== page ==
North Korea’s exports of coal to China declined 1.6 percent in dollar terms, with the number for iron ore nosediving 70.3 percent.

Falling exports and a subsequent drop in earnings were probably felt by Pyongyang, which will have to consider other means of generating hard currency.

Compared to 2013, when the North’s exports of coal reached its peak, this year’s numbers represent a 24.6 percent drop.

“The contraction is noteworthy because the North actually diversified the places it shipped coal to in China,” the KDI said.

In regards to iron ore, exports declined, both in terms of volume and prices, with the weakening of China’s steel industry directly impacting trade. Exports stood at 600,000 tons, down from 1.11 million tons, with the value standing at $22.96 million.

The KDI said Pyongyang’s No. 1 import item from its neighbor was filament yarn, followed by cargo trucks and petroleum products. Imports of yarn and petroleum products were down, while shipments of cargo trucks rose.

In bold above I have highlighted what appears to be bad news for North Korean coal exporters. I was surprised to see this because an earlier report by Bloomberg indicated that North Korean coal exports to China had increased by 25% this year (over 2014).  However, it is worth pointing out that the Bloomberg report focuses on the actual quantity of coal crossing the border and KDI  reports on the value of the coal crossing the border. The only way both reports can be true is if the North Koreans are again taking lower prices from the Chinese for their coal compared to their international competitors. Another explanation for the conflicting reports could arise if there was a significant difference between Chinese customs data (Bloomberg) and that used by the International Monetary Fund, the United Nations and the Korea International Trade Association (KDI). I don’t have enough experience with these data sets to know how consistent they are.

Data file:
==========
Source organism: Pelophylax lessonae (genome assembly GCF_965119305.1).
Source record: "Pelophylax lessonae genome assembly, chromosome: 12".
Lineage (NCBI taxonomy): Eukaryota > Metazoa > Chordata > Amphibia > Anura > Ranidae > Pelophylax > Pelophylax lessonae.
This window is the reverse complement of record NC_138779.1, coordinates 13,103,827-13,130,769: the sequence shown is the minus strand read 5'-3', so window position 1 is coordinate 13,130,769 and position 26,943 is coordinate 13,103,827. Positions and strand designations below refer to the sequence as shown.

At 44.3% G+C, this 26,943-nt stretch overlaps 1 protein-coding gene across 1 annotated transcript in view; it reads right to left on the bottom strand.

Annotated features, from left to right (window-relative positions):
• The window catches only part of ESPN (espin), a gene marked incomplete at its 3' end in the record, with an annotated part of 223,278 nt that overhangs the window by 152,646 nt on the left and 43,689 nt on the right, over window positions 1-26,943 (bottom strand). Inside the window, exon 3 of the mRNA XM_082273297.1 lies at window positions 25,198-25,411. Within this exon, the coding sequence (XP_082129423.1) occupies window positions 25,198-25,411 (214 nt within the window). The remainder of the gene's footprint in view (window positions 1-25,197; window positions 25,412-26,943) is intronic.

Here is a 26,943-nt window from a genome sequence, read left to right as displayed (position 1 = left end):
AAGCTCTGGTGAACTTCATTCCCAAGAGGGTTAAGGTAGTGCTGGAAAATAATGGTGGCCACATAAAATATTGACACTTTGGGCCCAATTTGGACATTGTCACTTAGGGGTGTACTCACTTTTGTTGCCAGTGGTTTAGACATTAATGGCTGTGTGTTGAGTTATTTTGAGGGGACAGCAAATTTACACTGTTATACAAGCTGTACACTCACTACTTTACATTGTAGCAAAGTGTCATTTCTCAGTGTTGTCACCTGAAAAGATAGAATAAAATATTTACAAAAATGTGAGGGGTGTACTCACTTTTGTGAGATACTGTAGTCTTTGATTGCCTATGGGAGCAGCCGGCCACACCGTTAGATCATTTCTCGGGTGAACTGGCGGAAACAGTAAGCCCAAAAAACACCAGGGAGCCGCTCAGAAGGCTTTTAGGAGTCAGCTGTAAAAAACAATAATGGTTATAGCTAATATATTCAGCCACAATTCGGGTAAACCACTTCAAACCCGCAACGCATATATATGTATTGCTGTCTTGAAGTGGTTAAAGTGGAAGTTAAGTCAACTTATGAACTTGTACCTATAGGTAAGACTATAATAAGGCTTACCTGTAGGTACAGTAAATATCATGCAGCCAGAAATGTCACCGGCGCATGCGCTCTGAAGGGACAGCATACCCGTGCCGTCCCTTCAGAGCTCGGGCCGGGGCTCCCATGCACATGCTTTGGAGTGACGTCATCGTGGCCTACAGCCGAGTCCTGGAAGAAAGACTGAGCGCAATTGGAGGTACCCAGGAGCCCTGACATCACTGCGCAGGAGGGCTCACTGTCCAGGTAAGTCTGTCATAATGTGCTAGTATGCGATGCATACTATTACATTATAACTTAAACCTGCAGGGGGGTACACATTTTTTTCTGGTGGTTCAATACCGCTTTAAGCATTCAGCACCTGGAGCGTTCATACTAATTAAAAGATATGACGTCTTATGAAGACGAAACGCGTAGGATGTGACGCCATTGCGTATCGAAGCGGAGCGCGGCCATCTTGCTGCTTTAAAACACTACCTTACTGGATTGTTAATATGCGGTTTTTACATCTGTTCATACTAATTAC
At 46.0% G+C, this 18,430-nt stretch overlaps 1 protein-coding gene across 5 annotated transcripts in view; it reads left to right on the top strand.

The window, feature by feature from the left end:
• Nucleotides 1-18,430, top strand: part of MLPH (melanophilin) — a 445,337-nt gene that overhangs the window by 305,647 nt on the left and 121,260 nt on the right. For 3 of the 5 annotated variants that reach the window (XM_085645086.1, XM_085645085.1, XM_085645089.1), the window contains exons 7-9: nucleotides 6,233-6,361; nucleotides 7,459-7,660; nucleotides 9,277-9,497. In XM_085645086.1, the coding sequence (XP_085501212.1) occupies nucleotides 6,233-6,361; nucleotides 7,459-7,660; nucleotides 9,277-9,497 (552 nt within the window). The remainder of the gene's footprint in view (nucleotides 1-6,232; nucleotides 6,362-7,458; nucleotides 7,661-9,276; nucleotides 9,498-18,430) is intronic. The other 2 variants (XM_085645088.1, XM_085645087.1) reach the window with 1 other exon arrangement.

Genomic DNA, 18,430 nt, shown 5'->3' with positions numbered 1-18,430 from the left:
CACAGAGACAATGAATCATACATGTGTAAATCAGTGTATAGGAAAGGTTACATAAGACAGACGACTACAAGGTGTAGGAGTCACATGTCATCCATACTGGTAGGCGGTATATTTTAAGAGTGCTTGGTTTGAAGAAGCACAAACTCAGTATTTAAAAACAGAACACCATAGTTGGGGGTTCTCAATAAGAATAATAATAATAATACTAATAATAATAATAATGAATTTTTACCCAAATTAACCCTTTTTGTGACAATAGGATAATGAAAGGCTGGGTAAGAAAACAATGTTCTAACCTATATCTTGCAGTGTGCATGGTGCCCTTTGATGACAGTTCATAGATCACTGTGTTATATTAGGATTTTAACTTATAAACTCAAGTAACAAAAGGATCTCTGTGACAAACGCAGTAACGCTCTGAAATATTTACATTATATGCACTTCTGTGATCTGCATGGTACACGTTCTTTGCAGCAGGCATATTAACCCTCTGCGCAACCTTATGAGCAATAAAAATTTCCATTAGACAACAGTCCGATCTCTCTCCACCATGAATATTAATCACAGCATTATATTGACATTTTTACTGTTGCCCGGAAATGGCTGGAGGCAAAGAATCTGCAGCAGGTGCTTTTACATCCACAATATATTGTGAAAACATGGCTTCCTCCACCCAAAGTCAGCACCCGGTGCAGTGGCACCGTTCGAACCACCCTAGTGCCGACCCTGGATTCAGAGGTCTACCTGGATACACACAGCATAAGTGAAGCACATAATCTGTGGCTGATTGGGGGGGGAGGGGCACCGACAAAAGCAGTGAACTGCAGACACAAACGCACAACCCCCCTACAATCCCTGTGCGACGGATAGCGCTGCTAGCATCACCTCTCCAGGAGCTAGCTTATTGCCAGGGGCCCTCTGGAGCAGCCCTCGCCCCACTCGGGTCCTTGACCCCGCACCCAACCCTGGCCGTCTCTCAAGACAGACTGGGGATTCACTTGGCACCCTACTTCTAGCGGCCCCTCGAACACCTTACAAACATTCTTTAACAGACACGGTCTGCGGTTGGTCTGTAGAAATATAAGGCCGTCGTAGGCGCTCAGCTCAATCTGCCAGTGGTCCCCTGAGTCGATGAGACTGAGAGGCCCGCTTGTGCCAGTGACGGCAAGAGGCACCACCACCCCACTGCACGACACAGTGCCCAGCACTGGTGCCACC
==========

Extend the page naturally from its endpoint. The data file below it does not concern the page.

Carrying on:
Benjamin Katzeff Silberstein offers a link to the report here (in Korean only).

Read the full story here:
N. Korea’s trade with China tumbles this year: KDI
Yonhap
2015-8-11

ORIGINAL POST (2015-4-26): Yonhap reports that DPRK – China trade has fallen in the first quarter of 2015:

Trade between North Korea and China, its economic lifeline, slipped 13.4 percent on-year in the first three months of this year amid frayed bilateral ties, data showed Sunday.

Bilateral trade volume fell to US$1.1 billion in the January-March period, compared with $1.27 billion for the same period last year, the Beijing unit of South’s Korea Trade and Investment Promotion Agency (KOTRA) said, citing Chinese customs data.

China is North Korea’s top economic benefactor, but its political ties with Pyongyang have been strained since the North’s third nuclear test in February 2013.

No crude oil was officially sent to North Korea from China for all of last year.

China’s shipments of crude oil to North Korea were also absent during the first quarter of this year.